String Quartet No.29 in d minor, Op.55
George Onslow's String Quartet No.29, Op.55 in d minor was composed in the autumn of 1835. The first movement, Allegro, is so rich in thematic material, wonderful melodies and original effects, that there is almost too much to be found in just one movement. It begins with an echo dialogue between and the first violin and the viola and sounds a distant warning of danger. Rather than developing this promising subject, Onslow inserts a sudden downward bridge passage, leading immediately to the second theme, introduced by the cello high in its tenor register. Again without any real development, it leads to a dramatic third theme The whole movement is pregnant with originality and excitement, including the very effective ppp ending in which the first theme surprisingly dies away. Next comes a magnificent Scherzo. presto. The theme to is cut into snippets, divided between the voices. It is is bright and full of energy. The second subject is just as exciting and as full of energy as the first. The trio, slightly slower than the preceding section, is a marvellous little stirring, military march-like melody: The captivating third movement is an impressive theme and set of variations Adagio cantabile. The theme, stated by the first violin, is reminiscent of a very beautiful Schubert lied. The first variation is a dramatic duet between the cello and first violin over tremolo in the middle voices. It sometimes happens that composers are able to use a particular effect in a most telling and almost unique way. Onslow's use of arpeggio-type passages is an example. The originality and effectiveness he was able to make of it is illustrated by the excitement generated from the opening theme, played by the first violin, in the finale, Allegro vivace. Each voice is entrusted with this theme at various points. The second subject provides an attractive contrast.---The Chamber Music Journal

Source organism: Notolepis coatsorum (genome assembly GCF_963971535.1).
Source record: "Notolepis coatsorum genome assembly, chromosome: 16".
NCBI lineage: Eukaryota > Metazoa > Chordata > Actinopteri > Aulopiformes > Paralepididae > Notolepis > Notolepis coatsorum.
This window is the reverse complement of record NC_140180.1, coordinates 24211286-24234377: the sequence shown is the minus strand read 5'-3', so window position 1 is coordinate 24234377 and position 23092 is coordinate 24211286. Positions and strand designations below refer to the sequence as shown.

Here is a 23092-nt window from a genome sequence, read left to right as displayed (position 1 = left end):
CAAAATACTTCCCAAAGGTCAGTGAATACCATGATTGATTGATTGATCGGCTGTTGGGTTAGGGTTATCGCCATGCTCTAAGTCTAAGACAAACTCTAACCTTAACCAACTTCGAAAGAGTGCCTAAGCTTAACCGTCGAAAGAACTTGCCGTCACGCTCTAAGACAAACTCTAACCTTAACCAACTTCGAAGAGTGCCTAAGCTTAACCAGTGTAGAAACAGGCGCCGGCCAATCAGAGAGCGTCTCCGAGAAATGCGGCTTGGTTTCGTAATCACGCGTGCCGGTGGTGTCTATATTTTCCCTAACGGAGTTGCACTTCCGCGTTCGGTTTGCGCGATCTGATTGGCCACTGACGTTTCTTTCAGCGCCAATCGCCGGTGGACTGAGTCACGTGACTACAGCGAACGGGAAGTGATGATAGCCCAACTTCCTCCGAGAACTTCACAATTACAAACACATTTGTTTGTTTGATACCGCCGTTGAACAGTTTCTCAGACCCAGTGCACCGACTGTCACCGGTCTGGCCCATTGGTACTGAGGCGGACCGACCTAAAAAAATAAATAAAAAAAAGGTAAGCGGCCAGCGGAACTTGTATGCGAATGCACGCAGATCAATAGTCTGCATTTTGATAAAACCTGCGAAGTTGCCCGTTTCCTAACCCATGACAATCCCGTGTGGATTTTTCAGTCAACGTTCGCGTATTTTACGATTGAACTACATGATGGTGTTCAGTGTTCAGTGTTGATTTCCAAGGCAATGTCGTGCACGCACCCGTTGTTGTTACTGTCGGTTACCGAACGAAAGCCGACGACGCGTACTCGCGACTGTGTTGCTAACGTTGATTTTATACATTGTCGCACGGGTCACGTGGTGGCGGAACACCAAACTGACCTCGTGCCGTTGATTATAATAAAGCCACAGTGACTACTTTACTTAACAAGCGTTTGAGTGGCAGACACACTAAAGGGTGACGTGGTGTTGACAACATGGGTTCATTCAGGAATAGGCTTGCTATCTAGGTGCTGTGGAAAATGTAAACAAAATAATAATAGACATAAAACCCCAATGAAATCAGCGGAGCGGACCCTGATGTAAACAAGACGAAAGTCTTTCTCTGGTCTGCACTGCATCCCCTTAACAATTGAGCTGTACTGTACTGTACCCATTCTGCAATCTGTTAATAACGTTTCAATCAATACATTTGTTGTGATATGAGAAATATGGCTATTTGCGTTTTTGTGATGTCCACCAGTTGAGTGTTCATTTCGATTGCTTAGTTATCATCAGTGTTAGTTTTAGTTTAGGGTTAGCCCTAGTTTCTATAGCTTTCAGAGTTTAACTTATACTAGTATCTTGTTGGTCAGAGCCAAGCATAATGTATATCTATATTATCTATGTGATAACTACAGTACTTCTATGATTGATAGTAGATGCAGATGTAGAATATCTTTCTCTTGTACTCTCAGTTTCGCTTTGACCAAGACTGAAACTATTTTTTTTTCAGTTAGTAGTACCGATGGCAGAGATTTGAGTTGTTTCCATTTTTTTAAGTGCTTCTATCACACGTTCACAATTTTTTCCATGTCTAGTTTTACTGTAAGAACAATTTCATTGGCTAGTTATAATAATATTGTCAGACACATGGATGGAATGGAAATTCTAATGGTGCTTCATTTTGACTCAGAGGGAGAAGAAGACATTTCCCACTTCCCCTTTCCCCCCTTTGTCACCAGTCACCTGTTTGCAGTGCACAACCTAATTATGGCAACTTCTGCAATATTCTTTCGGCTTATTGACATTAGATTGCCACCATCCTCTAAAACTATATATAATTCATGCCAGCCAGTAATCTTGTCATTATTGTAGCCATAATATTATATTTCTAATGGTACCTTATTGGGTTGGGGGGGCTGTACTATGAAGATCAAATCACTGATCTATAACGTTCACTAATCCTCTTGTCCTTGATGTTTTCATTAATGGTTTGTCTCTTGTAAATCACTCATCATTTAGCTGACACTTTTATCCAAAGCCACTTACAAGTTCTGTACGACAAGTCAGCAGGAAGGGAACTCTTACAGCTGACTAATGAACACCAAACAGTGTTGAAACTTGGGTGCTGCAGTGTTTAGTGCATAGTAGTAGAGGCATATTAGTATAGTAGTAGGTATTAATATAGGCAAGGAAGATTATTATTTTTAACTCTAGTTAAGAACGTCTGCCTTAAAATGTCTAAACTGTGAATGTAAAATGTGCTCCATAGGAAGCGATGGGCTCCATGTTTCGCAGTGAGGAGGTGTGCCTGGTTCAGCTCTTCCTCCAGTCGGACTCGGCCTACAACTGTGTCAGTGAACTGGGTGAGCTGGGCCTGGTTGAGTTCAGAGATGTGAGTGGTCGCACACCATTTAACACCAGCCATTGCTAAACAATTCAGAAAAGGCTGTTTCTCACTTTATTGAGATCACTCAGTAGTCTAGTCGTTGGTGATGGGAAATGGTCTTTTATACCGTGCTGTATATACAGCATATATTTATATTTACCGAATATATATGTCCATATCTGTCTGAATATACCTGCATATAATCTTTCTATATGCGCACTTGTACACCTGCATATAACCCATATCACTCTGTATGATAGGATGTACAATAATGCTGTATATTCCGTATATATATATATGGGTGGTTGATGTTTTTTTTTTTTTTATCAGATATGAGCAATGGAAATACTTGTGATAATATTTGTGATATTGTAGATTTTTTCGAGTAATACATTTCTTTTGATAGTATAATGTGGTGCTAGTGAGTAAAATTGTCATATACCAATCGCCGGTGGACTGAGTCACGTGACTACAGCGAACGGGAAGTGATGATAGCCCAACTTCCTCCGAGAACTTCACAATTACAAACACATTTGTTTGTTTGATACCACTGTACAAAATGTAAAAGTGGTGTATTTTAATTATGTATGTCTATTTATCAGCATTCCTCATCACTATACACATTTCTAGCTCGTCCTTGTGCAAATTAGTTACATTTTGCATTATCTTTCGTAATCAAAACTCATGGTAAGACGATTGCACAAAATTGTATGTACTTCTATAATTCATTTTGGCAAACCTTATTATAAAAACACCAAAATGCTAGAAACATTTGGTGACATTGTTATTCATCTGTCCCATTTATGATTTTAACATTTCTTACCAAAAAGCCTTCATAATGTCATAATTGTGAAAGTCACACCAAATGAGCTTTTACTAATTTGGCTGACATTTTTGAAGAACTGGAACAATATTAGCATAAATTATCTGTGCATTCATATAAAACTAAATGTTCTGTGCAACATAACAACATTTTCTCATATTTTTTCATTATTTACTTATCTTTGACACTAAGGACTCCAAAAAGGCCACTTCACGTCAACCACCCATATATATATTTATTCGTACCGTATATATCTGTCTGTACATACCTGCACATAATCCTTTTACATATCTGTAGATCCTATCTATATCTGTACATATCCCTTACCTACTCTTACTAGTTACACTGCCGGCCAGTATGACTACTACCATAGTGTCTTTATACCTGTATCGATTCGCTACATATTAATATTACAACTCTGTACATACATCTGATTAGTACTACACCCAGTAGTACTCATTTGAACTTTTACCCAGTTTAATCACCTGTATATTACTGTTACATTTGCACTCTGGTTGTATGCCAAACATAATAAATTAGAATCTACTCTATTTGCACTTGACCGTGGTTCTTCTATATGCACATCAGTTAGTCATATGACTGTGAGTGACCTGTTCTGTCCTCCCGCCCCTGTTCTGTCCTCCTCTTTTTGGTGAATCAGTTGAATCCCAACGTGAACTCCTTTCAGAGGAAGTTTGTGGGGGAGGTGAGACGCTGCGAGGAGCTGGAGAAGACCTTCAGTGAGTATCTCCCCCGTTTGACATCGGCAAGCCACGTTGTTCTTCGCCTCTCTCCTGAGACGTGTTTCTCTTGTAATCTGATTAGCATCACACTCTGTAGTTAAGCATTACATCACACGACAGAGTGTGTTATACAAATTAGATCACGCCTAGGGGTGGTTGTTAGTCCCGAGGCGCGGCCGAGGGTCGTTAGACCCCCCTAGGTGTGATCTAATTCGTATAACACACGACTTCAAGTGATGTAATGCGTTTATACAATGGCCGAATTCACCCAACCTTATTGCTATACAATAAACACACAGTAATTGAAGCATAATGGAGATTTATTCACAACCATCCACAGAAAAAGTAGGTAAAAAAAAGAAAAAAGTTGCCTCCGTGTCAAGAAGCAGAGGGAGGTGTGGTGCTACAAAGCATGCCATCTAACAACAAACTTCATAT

Perhaps no composer, more than George Onslow (1784-1853), illustrates the fickleness of fame. Onslow was born and lived his entire life in France, the son of an English father and French mother. His 36 string quartets and 34 string quintets were, during his own lifetime and up to the end of the 19th century, held in the highest regard, particularly in Germany, Austria and England where he was regularly placed in the front rank of composers. His work was admired by both Beethoven and Schubert. Schumann, perhaps the foremost music critic during the first part of the 19th century, regarded Onslow’s chamber music on a par with that of Mozart. Haydn and Beethoven. Mendelssohn was also of this opinion. Onslow’s writing was unique in that he was successfully able to merge the drama of the opera into the chamber music idiom perfected by the Vienna masters.